This paper aims at separating the respective influences of tropical and midlatitude variability on the development and life cycle of tropical temperate troughs (TTTs) over southern Africa in austral summer (November–February). Cluster analysis is applied to 1971–2000 40-yr ECMWF Re-Analysis (ERA-40) daily outgoing longwave radiation (OLR) anomalies to identify TTTs and monitor tropical convection. The same analysis applied to the zonal wind stretching deformation at 200 hPa (ZDEF) characterizes midlatitude transient perturbations. Results based on the comparison between these two classifications first confirm that midlatitude baroclinic waves are a necessary condition for TTT development, but they are not sufficient. Roughly 40% of those occurring in austral summer are associated with a TTT. They tend to be stronger than the baroclinic waves not associated with TTT development. In the tropics, additional conditions needed to form a TTT consist of an excess of latent energy over the Mozambique Channel, mostly because of moisture advections and convergence from the Atlantic and Indian Oceans. Taken together, these conditions are highly favorable for deep atmospheric convection over and near southern Africa and seem to explain a large fraction of TTT variability.

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Vincent Moron
,
Boutheina Oueslati
,
Benjamin Pohl
, and
Serge Janicot

Abstract

This study investigates to what extent weather types (WTs) computed over tropical North Africa and the tropical North Atlantic Ocean (40°W–40°E, 0°–30°N) are relevant for documenting intraseasonal and interannual temperature variability in tropical North Africa (west of 37°E, 2°–27°N). Nine WTs are extracted by using clustering analysis of the daily anomalies of sea level pressure and low-level 925-hPa winds from two reanalyses (NCEP–DOE and ERA-Interim) from 1979 to 2016. The analyses are carried out separately for February–March and for April–June, when temperatures reach their annual peak across most of the region. The WT patterns mix the effects of different multiscale phenomena, including the extratropical Rossby waves that travel on the northern edge of the domain (and are partly related to the North Atlantic Oscillation), the Madden–Julian oscillation, and Kelvin waves in the subequatorial zone. For each WT, warm (cold) minimum (TN) and maximum (TX) daily temperature anomalies tend to be systematically located east of cyclonic (anticyclonic) low-level circulation anomalies associated with the WT patterns. By modulating the greenhouse effect, the water vapor anomalies exert a major influence, leading to warm (cold) TX and TN anomalies associated with moister (drier) air, through advection from the tropical Atlantic or equatorial latitudes (the Sahara or northern latitudes) toward tropical North Africa. WTs are also useful for monitoring interannual variability of TX/TN anomalies mostly north of 10°N in February–March, even if they greatly underestimate the long-term warming trend. Most WTs significantly raise or lower the probability of regional-scale heat peaks, defined as the crossing of the 90th percentile of daily TX or TN.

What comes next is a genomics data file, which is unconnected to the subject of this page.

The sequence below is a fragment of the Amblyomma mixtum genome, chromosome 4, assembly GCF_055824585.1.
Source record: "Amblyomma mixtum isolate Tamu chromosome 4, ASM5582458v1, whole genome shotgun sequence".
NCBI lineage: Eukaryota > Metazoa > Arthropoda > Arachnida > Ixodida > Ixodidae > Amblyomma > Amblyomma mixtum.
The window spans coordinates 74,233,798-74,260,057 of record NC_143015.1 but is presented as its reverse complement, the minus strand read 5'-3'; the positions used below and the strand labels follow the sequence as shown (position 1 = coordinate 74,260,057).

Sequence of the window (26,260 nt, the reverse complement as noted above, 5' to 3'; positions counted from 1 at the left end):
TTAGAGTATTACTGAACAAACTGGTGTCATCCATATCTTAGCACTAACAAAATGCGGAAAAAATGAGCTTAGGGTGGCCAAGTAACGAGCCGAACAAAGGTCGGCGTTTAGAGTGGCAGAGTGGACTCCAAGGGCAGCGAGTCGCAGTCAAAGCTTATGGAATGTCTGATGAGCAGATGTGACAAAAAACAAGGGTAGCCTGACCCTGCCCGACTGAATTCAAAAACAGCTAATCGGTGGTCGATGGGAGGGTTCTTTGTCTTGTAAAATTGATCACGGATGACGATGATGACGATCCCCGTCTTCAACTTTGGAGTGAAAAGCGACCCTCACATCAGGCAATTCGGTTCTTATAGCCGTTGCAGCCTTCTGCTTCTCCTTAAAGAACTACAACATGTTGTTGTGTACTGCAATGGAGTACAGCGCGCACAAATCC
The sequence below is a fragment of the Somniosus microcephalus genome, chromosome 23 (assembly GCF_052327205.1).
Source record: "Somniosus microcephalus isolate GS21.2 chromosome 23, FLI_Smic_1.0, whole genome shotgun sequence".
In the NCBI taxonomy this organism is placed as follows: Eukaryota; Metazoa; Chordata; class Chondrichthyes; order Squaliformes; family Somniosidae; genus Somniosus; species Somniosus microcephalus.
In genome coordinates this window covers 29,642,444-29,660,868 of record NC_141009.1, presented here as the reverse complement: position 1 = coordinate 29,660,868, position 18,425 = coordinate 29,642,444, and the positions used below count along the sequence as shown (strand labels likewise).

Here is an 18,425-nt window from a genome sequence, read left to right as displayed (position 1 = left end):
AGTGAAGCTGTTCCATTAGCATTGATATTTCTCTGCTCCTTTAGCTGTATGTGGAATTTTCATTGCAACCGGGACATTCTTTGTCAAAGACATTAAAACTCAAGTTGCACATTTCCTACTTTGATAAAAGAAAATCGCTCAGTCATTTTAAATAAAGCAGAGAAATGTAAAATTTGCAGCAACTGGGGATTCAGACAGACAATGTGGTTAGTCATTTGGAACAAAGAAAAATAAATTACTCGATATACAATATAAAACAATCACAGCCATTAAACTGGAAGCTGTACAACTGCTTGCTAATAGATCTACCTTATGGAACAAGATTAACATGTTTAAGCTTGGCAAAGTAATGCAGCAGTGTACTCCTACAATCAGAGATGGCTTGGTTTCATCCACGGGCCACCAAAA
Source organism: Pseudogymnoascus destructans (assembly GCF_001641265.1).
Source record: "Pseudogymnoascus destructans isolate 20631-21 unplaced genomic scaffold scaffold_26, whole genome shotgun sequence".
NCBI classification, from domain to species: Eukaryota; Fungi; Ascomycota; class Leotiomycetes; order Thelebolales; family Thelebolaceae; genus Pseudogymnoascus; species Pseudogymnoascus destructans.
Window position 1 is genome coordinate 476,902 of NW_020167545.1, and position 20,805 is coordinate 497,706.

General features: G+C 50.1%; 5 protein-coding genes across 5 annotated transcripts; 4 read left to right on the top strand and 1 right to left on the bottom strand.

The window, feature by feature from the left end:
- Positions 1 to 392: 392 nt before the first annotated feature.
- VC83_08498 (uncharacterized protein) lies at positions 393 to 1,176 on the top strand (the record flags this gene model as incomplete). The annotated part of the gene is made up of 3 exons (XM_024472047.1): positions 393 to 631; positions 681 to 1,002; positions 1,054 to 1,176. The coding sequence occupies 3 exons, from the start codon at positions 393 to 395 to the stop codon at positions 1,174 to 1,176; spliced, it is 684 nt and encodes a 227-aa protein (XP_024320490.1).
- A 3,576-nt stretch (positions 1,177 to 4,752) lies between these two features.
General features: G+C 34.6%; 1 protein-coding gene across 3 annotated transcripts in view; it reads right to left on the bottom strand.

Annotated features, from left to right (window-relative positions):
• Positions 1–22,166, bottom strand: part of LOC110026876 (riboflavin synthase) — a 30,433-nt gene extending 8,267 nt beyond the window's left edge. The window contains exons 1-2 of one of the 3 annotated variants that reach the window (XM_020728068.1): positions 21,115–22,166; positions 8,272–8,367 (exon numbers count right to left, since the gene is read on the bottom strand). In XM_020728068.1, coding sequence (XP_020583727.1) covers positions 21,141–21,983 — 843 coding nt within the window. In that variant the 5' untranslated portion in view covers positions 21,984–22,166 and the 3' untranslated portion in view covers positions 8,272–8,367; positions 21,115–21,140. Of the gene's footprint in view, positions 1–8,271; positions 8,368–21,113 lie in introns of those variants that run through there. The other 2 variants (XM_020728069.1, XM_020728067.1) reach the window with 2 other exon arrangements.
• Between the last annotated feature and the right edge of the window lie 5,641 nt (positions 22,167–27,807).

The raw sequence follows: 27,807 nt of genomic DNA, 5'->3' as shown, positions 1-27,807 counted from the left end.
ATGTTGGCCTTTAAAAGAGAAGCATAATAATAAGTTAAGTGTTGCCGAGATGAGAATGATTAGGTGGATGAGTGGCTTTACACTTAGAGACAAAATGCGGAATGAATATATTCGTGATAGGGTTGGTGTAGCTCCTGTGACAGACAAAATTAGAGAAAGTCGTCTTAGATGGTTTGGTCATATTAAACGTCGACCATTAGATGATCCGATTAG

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Benjamin Pohl
,
Bastien Dieppois
,
Julien Crétat
,
Damian Lawler
, and
Mathieu Rouault

Abstract

During the austral summer season (November–February), southern African rainfall, south of 20°S, has been shown to vary over a range of time scales, from synoptic variability (3–7 days, mostly tropical temperate troughs) to interannual variability (2–8 years, reflecting the regional effects of El Niño–Southern Oscillation). There is also evidence for variability at quasi-decadal (8–13 years) and interdecadal (15–28 years) time scales, linked to the interdecadal Pacific oscillation and the Pacific decadal oscillation, respectively. This study aims to provide an overview of these ranges of variability and their influence on regional climate and large-scale atmospheric convection and quantify uncertainties associated with each time scale. We do this by applying k-means clustering onto long-term (1901–2011) daily outgoing longwave radiation anomalies derived from the 56 individual members of the Twentieth Century Reanalysis. Eight large-scale convective regimes are identified. Results show that 1) the seasonal occurrence of the regimes significantly varies at the low-frequency time scales mentioned above; 2) these modulations account for a significant fraction of seasonal rainfall variability over the region; 3) significant associations are found between some of the regimes and the aforementioned modes of climate variability; and 4) associated uncertainties in the regime occurrence and convection anomalies strongly decrease with time, especially the phasing of transient variability. The short-lived synoptic anomalies and the low-frequency anomalies are shown to be approximately additive, but even if they combine their respective influence at both scales, the magnitude of short-lived perturbations remains much larger.